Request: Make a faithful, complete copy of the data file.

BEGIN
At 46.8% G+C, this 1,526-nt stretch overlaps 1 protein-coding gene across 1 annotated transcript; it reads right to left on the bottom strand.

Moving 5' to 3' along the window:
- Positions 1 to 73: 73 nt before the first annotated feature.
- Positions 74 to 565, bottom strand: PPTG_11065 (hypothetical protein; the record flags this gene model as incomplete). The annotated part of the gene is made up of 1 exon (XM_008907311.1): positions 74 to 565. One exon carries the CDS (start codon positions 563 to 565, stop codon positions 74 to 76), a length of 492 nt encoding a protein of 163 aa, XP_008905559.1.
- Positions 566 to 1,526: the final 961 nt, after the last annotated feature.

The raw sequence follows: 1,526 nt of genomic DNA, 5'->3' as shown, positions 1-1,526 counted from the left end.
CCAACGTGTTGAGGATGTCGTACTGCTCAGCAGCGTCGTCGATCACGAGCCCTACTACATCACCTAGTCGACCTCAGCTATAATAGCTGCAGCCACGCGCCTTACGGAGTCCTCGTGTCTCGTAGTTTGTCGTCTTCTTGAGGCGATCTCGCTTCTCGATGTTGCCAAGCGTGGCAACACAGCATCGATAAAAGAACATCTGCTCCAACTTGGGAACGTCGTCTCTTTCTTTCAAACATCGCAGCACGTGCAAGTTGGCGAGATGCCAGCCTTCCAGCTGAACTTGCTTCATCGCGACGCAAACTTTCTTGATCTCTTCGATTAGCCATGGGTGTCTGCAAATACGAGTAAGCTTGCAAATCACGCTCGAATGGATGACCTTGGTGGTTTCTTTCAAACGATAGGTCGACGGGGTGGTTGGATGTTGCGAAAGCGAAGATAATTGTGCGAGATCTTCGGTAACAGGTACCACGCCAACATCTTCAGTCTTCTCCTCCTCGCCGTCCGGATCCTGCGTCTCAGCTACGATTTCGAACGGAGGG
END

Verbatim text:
At 46.8% G+C, this 1,526-nt stretch overlaps 1 protein-coding gene across 1 annotated transcript; it reads right to left on the bottom strand.

Moving 5' to 3' along the window:
- Positions 1 to 73: 73 nt before the first annotated feature.
- Positions 74 to 565, bottom strand: PPTG_11065 (hypothetical protein; the record flags this gene model as incomplete). The annotated part of the gene is made up of 1 exon (XM_008907311.1): positions 74 to 565. One exon carries the CDS (start codon positions 563 to 565, stop codon positions 74 to 76), a length of 492 nt encoding a protein of 163 aa, XP_008905559.1.
- Positions 566 to 1,526: the final 961 nt, after the last annotated feature.

The raw sequence follows: 1,526 nt of genomic DNA, 5'->3' as shown, positions 1-1,526 counted from the left end.
CCAACGTGTTGAGGATGTCGTACTGCTCAGCAGCGTCGTCGATCACGAGCCCTACTACATCACCTAGTCGACCTCAGCTATAATAGCTGCAGCCACGCGCCTTACGGAGTCCTCGTGTCTCGTAGTTTGTCGTCTTCTTGAGGCGATCTCGCTTCTCGATGTTGCCAAGCGTGGCAACACAGCATCGATAAAAGAACATCTGCTCCAACTTGGGAACGTCGTCTCTTTCTTTCAAACATCGCAGCACGTGCAAGTTGGCGAGATGCCAGCCTTCCAGCTGAACTTGCTTCATCGCGACGCAAACTTTCTTGATCTCTTCGATTAGCCATGGGTGTCTGCAAATACGAGTAAGCTTGCAAATCACGCTCGAATGGATGACCTTGGTGGTTTCTTTCAAACGATAGGTCGACGGGGTGGTTGGATGTTGCGAAAGCGAAGATAATTGTGCGAGATCTTCGGTAACAGGTACCACGCCAACATCTTCAGTCTTCTCCTCCTCGCCGTCCGGATCCTGCGTCTCAGCTACGATTTCGAACGGAGGG